Many colors arrive with spring

Published 9:00 am Sunday, May 4, 2014

Serendipity Gardens by Carol Hegel Lang

Spring seems to have finally arrived and with it many colors that will appear throughout the season. I always divide them into three parts, early spring with tulips, daffodils and crocuses; middle spring with forsythia, crab apple and plum trees, magnolias and lilacs; and late spring with alliums, irises, Virginia bluebells and bleeding hearts all in bloom.

Purple crocuses, the first of many spring blooming flowers that will add color to Carol Lang’s gardens. – Carol Hegel Lang

Purple crocuses, the first of many spring blooming flowers that will add color to Carol Lang’s gardens. – Carol Hegel Lang

What a kaleidoscope of colors appear during this transition from winter to spring when the earth comes alive again to rejuvenate our spirits. Yes, I will admit I have already made my first visit to the garden centers when a local one opened the day before Easter. I just wanted to smell the heady fragrances again, see color and also touch and feel them and to see life in bloom. If they would have let me sit on a bench I could have stayed there the whole day and just imagined what my gardens will look like in a few weeks.

Email newsletter signup

Did I buy anything that day? Yes, I did! A couple of pots of violas that are quite hardy if the temperatures should drop down there again, or I can just pop them into the greenhouse to be safe. It gave me such a good feeling to see them sitting outside after I brought them home and knowing that soon I will have gardens full of blooming flowers and shrubs.

My journal is already started for this garden season as I walk the gardens daily and make notes about what plants have sprouted above ground. This morning I found several of the alliums up about five inches, kiss-me-over the garden gate along the garage, crocuses just beginning to bloom and daffodils with the start of buds. Such a wonderful feeling it gave me.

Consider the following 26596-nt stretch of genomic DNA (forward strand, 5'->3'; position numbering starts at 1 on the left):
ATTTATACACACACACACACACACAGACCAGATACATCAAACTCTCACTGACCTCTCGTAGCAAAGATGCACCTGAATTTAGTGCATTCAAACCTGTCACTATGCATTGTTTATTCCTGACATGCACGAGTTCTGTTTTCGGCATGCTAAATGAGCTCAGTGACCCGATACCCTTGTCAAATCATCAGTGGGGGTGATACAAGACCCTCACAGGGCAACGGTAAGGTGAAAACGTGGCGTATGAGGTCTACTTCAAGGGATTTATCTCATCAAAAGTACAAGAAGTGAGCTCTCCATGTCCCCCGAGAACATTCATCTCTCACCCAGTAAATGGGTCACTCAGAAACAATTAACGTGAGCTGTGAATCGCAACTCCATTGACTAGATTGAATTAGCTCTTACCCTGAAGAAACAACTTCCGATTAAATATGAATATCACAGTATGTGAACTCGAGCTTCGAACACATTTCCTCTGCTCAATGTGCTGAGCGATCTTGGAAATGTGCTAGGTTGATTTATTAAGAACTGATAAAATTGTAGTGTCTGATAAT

While I was in the area of the cutting garden the neighbor’s kitty wandered over for some tummy rubs, and then he followed me to the gardens. I had no sooner spotted the catmint poking its head above the soil when the kitty did too, and he rolled his body along the fresh green foliage and then rubbed his nose into it. I think he will probably be a frequent visitor when I get the rest of them planted in the gardens.

The birds also add so much color to the spring gardens with, of course, the cardinals that are here all year and then as the spring migrators arrive there will really be color everywhere. My grape jelly has been out for about two weeks and the robins, crows and finches are always eating it. When the apple trees start to bloom we should have orioles, rose-breasted grosbeaks, indigo buntings, scarlet tanagers, blue jays, hummingbirds, warblers and many other colorful birds. One day I even saw a morning cloak flitting around looking for something sweet so I put out the bananas I have saved in the freezer over the winter for it.

The Miss Kim lilac is full of buds as well as the wine and roses weigelia so along the split-rail fence I will have lots of color again. My rhubarb is up so I will have to watch the temperatures closely because if we get a freeze it will need to be cut down as the acid in it become poisonous if it freezes the stems.

The Virginia bluebells are just beginning to break ground in the oval garden and what a beautiful show they will put on a bit later into the season with the pink bleeding hearts and peonies as well as the oriental poppies. My wildflowers have really died down over the past few years with the drought, but I should have trilliums and May apple this year that also add lots of color to the gardens.

My husband helped me get the small greenhouse up this afternoon, but we still don’t have the large one yet as I need to get a base of patio blocks laid down before we can purchase the big one. There’s always steps to take.

“Everything is blooming most recklessly; if it were voices instead of colors, there would be an unbelievable shrieking into the heart of night.” — Rainer Maria Rilke